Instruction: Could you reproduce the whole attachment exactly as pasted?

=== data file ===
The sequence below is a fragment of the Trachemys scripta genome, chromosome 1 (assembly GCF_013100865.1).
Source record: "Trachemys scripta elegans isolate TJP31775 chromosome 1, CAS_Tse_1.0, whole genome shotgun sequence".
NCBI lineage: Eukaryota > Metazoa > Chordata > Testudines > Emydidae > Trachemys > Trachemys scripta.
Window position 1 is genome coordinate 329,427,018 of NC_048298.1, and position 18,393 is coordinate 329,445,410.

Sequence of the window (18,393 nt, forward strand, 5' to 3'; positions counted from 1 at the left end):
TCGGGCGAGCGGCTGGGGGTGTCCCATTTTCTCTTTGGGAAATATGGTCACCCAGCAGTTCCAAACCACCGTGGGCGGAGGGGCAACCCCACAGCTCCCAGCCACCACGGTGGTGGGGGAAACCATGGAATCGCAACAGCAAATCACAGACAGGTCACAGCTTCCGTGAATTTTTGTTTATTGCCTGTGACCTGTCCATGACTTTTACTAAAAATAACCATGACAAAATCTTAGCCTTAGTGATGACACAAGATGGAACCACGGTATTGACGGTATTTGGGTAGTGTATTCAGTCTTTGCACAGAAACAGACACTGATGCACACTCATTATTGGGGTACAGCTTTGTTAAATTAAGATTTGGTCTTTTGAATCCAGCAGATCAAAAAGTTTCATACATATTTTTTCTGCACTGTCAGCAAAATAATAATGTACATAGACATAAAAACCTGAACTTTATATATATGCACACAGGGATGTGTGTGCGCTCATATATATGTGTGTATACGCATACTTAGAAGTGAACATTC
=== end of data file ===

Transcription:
The sequence below is a fragment of the Trachemys scripta genome, chromosome 1 (assembly GCF_013100865.1).
Source record: "Trachemys scripta elegans isolate TJP31775 chromosome 1, CAS_Tse_1.0, whole genome shotgun sequence".
NCBI lineage: Eukaryota > Metazoa > Chordata > Testudines > Emydidae > Trachemys > Trachemys scripta.
Window position 1 is genome coordinate 329,427,018 of NC_048298.1, and position 18,393 is coordinate 329,445,410.

Sequence of the window (18,393 nt, forward strand, 5' to 3'; positions counted from 1 at the left end):
TCGGGCGAGCGGCTGGGGGTGTCCCATTTTCTCTTTGGGAAATATGGTCACCCAGCAGTTCCAAACCACCGTGGGCGGAGGGGCAACCCCACAGCTCCCAGCCACCACGGTGGTGGGGGAAACCATGGAATCGCAACAGCAAATCACAGACAGGTCACAGCTTCCGTGAATTTTTGTTTATTGCCTGTGACCTGTCCATGACTTTTACTAAAAATAACCATGACAAAATCTTAGCCTTAGTGATGACACAAGATGGAACCACGGTATTGACGGTATTTGGGTAGTGTATTCAGTCTTTGCACAGAAACAGACACTGATGCACACTCATTATTGGGGTACAGCTTTGTTAAATTAAGATTTGGTCTTTTGAATCCAGCAGATCAAAAAGTTTCATACATATTTTTTCTGCACTGTCAGCAAAATAATAATGTACATAGACATAAAAACCTGAACTTTATATATATGCACACAGGGATGTGTGTGCGCTCATATATATGTGTGTATACGCATACTTAGAAGTGAACATTC